Much is being written about the death on Saturday of master director Sidney Lumet at 86 so the focus here will be on the manner in which he exquisitely interacted with master actors and developed critical subject matter.
Lumet stated that, while it was essential to entertain audiences in film, his goal was to supply something more. He did this by tackling some of the most complex and controversial material through showing human beings confronted at critical crossroads.
Henry Fonda was an actor who stood for bedrock truth in the manner of James Stewart and Gary Cooper, but often with a measure of complexity. It was a master stroke to cast Fonda in the lead of Lumet's first film, "12 Angry Men", a gripping look at the controversial subject of capital punishment humanized through the experiences of New York City jurors in a case of a young man being tried for murdering his father.
A younger Fonda had received critical praise for playing an outsider thrown into a rush to judgment by townsfolk to apply lynch law justice to a group of strangers headed by Dana Andrews in "The Ox-Bow Incident", released in 1943. The film, deftly directed by William Wellman, showed the previously rootless and immature Fonda gaining stature and maturity through being a part of the tragic process. By film's end he decides to ride to the town where Andrews' widow lives and deliver the final letter that the innocent victim wrote to her along with his children.
Lumet assuredly saw that stirring portrayal by the young Fonda, who 14 years later endowed his role with added maturity as a quiet and unobtrusive juror seeking justice, an outsider as he had been in his youthful acting period in "The Ox-Bow Incident". Fonda was low key throughout, but he remained doggedly assertive in his search for justice, beginning as the lone jury holdout against an otherwise unanimous guilty vote.
The film's critical moment was reached when Lee J. Cobb, who had been the most vociferous jury adherent for a guilty verdict, broke down and revealed that he had identified the young man whose fate they would decide with his tragic experience with his own son. It displayed Lumet's penchant for dramatically linking the search for answers through gripping human experience. The contrast of the low key but determined Fonda with loud, abrasive extrovert Cobb and his subsequent tearful breakdown marked classic cinema played out by two acting masters.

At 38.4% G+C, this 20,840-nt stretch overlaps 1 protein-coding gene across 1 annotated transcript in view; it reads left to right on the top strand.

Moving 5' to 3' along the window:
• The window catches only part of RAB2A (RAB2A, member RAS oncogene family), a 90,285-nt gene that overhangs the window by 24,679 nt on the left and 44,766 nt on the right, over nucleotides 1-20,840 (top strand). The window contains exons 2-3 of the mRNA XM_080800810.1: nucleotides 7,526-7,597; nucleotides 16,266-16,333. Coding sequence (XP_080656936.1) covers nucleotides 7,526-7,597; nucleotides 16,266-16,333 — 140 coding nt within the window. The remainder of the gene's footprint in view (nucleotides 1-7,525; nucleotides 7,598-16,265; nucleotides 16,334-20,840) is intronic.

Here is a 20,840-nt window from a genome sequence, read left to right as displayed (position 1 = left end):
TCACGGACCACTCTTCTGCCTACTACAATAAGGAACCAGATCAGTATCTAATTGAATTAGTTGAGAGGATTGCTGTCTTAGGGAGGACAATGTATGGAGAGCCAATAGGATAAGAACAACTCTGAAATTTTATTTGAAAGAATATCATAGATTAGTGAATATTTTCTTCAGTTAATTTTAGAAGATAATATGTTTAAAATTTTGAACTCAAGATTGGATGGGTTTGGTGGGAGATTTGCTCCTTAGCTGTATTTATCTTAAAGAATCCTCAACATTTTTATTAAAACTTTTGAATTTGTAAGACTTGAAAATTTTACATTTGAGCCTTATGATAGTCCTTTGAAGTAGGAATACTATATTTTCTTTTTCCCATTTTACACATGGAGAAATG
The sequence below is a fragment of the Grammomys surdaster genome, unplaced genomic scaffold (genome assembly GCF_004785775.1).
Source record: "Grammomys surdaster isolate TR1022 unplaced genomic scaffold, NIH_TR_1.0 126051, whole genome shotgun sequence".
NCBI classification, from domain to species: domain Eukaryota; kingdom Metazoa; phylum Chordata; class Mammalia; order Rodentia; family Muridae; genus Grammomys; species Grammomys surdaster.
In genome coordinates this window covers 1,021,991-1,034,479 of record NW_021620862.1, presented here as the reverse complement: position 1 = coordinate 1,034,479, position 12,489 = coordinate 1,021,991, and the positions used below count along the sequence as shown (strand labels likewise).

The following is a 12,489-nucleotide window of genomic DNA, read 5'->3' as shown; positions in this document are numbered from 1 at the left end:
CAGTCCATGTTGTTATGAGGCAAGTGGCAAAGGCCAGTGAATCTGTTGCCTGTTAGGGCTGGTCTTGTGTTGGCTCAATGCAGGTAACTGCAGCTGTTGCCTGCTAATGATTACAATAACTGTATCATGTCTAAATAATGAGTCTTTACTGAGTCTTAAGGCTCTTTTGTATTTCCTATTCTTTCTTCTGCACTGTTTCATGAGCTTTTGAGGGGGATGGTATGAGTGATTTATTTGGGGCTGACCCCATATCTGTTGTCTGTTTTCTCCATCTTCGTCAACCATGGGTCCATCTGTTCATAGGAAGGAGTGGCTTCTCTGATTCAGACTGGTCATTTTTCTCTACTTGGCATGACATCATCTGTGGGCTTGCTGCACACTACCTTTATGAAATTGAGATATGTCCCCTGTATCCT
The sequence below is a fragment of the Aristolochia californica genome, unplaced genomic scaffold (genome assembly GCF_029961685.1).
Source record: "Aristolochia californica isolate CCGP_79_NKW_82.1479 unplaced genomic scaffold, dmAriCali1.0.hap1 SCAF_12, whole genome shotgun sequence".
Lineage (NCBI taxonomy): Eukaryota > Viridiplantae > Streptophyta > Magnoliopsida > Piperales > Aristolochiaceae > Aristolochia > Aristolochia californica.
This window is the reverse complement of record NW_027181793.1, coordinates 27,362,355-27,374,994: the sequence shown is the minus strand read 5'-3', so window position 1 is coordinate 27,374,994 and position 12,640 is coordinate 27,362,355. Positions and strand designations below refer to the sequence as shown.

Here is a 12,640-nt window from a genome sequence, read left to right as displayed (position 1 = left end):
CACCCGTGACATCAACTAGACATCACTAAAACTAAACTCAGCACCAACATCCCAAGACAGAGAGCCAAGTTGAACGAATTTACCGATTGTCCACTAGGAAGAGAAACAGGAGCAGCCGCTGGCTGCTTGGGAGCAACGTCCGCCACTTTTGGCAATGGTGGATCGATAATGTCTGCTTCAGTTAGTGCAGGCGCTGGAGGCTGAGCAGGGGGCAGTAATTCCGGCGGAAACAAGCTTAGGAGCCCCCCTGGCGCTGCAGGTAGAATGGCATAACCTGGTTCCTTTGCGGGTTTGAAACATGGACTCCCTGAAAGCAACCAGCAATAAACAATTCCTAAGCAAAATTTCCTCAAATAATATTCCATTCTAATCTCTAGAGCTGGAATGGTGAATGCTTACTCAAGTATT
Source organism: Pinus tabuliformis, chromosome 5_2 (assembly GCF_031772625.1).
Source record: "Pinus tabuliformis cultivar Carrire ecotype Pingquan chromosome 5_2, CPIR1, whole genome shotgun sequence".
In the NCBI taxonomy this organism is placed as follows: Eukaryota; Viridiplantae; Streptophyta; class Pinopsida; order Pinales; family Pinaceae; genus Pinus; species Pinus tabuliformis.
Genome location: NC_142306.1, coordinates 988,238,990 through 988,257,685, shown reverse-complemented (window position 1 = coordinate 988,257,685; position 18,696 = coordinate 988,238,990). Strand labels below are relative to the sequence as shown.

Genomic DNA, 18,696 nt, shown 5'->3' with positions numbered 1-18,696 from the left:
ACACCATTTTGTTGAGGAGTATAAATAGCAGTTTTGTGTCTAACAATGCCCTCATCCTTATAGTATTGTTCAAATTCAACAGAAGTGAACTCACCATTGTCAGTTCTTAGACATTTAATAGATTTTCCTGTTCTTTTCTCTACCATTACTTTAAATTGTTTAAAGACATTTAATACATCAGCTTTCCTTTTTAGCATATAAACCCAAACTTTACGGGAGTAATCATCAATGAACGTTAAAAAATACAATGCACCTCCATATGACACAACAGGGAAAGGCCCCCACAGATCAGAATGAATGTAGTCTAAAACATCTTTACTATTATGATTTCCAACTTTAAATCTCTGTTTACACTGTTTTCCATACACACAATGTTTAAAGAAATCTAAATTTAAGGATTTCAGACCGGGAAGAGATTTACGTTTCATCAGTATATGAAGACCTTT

Fonda as a quiet seeker of truth fit so perfectly into Lumet's style of filmmaking that he was brought back to star as president of the United States in the 1964 suspense drama "Fail Safe". The bone numbing denouement shows Fonda confronted with nuclear war and the imminent loss of his family in New York, the city where Lumet grew up and used as a showcase for most of his films.
The film concludes with swift camera shots displaying a panorama of people going about life's normal functions It was another instance of Lumet focusing on common folk being confronted with overpowering reality, in this case living the final seconds of their lives before being eviscerated by nuclear conflagration.
A powerful Lumet film that has been overlooked compared to others was the 1966 Cold War intrigue drama "The Deadly Affair", which was adapted from a novel by British political suspense master John le Carre. James Mason is cast as a Lumet type outsider working in British intelligence.
Mason becomes entangled in an excruciating love triangle in which his wife, played by Swedish performer Harriet Andersson, strays into the arms of a younger longtime intelligence colleague he had mentored, portrayed by German star Maximilian Schell. Mason's visible pain increases as, buoyed by alcohol, he plods on and discovers that Schell has strayed and works for the Soviet Union.
As in the case of Fonda, Lumet found in Mason an evocative presence that fit into his style and used him again in "The Verdict", a compelling 1982 courtroom drama. While most of his films were set in New York City, this time Boston is the backdrop involving a personal injury case pitting outsider Paul Newman, an attorney with an acute alcohol problem seeking a liberating triumph, pitted against courtroom craftsman Mason.
One generation earlier with "12 Angry Men" Lumet confronted the issue of the death penalty amid the search for justice in the case of a young man being tried for murder. In "The Verdict" he showcases legal interest disparities between outsiders and their search for justice in a civil trial setting pitted against powerfully entrenched forces of wealth and privilege.
The film's conclusion involves a jury deciding against the orchestrated machine of Mason and his potent law firm. It was further assisted by trial judge Milo O'Shea, indicted in a judge's chambers verbal assault by Newman as an unsuccessful lawyer chosen by wealthy local interests to do their bidding from the bench.
Mason even reached into his bag of tricks to use a sexy lawyer from his firm, played by Charlotte Rampling, to become romantically involved with Newman and obtain tactical information in the process. At the end of the day his best efforts prove for naught as jurors, unaware of Mason's spy tactic but thirsting to see that justice is done, opt to hold the defendants liable for a larger amount than Newman sought in his complaint.
It was in two Lumet vehicles that another powerful actor, Al Pacino, received an opportunity to stretch his talents to the maximum. The first was the 1973 blockbuster "Serpico". Pacino played an honest New York City policeman whose fellow officers turned on him after he exposed corruption within the department.
The theme of a lone force bucking the tide against powerful forces was quintessential Lumet material. The true life account was based on a bestseller by Peter Maas.
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